The Next A-Frame? These off-Grid Cabin Kits Can Be Built in a Week
The Backcountry Hut Co. is reimagining what an off-the-grid getaway can be with its forward-thinking kit houses.
I have a years-old dream to buy a piece of land in the San Juan Islands, ideally with a view of the sea and next to a neighbor with a farm stand. My partner’s family ruined me for life with their crooked ’70s A-frame on Lopez, “the Friendly Isle,” where drivers wave with two fingers on the causeway and bald eagles nest in our backyard tree.
If I ever save enough money to find that perfect property, I want to plop a prefabricated cabin right in the middle. (I figure I have a better chance at affording a small piece of land than a whole home.) But I have a wish list, of sorts: The home needs to run entirely on solar, and be only as big as we absolutely need. It must be made with sustainable materials, and leave a little a footprint as possible.
Enter The Backcountry Hut Company.
The Vancouver-based architectural firm offers prefabricated A-frame studios and one- and two-story cabins that are designed with remote locations in mind. Made with materials that can be 100% recycled if torn down, these modular systems are shipped flat-packed to their destination, be it an island, riverfront bank, or coastal cliff.
Here’s the part that floors me: The A-frame studios can be self-assembled by a handy team of DIYers in less than a week.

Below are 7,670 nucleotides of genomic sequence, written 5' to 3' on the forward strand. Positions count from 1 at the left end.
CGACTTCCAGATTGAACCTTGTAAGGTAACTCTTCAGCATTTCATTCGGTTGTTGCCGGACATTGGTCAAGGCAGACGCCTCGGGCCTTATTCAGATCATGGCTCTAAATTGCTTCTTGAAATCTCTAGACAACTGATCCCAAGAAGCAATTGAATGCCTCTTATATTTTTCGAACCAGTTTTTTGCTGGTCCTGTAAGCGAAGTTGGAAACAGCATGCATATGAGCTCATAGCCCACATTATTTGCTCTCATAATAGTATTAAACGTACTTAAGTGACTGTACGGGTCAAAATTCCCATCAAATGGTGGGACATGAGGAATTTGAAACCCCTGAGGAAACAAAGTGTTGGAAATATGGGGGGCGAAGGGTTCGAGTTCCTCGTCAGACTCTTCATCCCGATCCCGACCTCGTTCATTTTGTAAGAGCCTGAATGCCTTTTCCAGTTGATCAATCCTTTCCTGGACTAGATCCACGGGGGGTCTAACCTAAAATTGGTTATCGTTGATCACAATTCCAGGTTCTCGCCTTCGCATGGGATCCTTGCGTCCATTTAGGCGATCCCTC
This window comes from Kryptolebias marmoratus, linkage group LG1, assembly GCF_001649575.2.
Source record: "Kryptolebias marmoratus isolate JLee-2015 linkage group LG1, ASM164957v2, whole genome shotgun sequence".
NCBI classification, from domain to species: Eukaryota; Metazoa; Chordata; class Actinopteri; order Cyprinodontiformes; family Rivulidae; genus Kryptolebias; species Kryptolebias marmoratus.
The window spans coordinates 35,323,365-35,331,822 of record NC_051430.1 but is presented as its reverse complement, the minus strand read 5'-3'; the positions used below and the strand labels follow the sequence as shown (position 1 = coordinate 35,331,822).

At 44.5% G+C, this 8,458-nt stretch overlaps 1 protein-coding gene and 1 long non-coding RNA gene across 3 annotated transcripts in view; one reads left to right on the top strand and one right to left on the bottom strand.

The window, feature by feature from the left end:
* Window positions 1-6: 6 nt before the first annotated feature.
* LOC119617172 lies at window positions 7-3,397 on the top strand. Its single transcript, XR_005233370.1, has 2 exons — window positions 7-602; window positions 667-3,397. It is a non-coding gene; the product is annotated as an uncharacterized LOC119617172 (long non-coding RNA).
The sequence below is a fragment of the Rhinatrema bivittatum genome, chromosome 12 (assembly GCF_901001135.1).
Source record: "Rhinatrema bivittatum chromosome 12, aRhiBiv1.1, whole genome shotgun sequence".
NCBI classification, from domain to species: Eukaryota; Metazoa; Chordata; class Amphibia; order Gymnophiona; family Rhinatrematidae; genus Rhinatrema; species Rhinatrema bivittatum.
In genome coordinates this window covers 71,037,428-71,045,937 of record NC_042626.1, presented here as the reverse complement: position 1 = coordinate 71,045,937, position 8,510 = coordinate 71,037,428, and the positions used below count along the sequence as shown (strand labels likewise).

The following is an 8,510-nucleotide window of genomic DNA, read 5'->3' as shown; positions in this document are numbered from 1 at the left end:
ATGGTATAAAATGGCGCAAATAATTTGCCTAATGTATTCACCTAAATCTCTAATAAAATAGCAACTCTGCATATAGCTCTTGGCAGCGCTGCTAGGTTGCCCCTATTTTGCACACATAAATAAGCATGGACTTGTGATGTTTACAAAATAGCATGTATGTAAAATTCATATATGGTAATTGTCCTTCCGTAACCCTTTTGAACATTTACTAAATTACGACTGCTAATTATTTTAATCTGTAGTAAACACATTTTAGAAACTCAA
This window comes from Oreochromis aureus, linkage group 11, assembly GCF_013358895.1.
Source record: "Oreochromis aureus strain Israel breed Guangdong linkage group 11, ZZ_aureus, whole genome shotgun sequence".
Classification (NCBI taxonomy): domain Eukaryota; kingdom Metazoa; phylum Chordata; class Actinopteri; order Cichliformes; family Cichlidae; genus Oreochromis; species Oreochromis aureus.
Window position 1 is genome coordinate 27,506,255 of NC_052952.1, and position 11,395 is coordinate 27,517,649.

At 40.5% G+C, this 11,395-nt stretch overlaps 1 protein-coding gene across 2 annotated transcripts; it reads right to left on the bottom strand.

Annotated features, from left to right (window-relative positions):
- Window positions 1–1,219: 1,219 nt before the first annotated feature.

“It’s empowering the clients to participate in the build,” says co-founder and principal Wilson Edgar. “We are not providing the whole solution but just a part of what is going to be built onsite.”
After years spent exploring the outdoors and learning about the challenges of building in the backcountry, Edgar wanted to find a way to “execute enduring architecture” in “remote locations,” the co-founder says. Initially, Edgar thought of the systems like Legos plus an IKEA manual that walks the user through construction step by step. Edgar teamed up with architect Michael Leckie, and the pair brought the company’s chalets and cottages to life.
In addition to their smaller A-frames, the company also offers larger cabins like the one-story System 01 with a loft. These bigger floor plans likely require permits depending on the site, meaning construction needs to be completed by a general contractor and team—or a builder who understands area restrictions. The one-story cabin “can often be assembled with little to no mechanical assistance” by a team of builders within a week, according to BHC’s website. The larger two-story System 02 is “designed to be built with professional support,” Edgar says, and a team of “great builders can assemble the shell system in two to four weeks.”
Edgar says the company wants clients to feel accomplished, to feel “success in creating their vision,” and to simply have the opportunity to stand back, look at their home, and think, “wow.”
All lumber is certified by the Forest Stewardship Council, which means the wood originates from responsibly managed forests. The roof and walls are completed with a standing-seam metal cladding system for “longevity,” Edgar says. The company anticipates each home to have a lifespan of “well over 100 years,” as the team see these aspirational projects as family homes that will be “generationally used,” the co-founder adds.
The Backcountry Hut Company is currently planning the unveiling of future designs, Edgar says. That means even more cabin fodder for our future home-building dreams.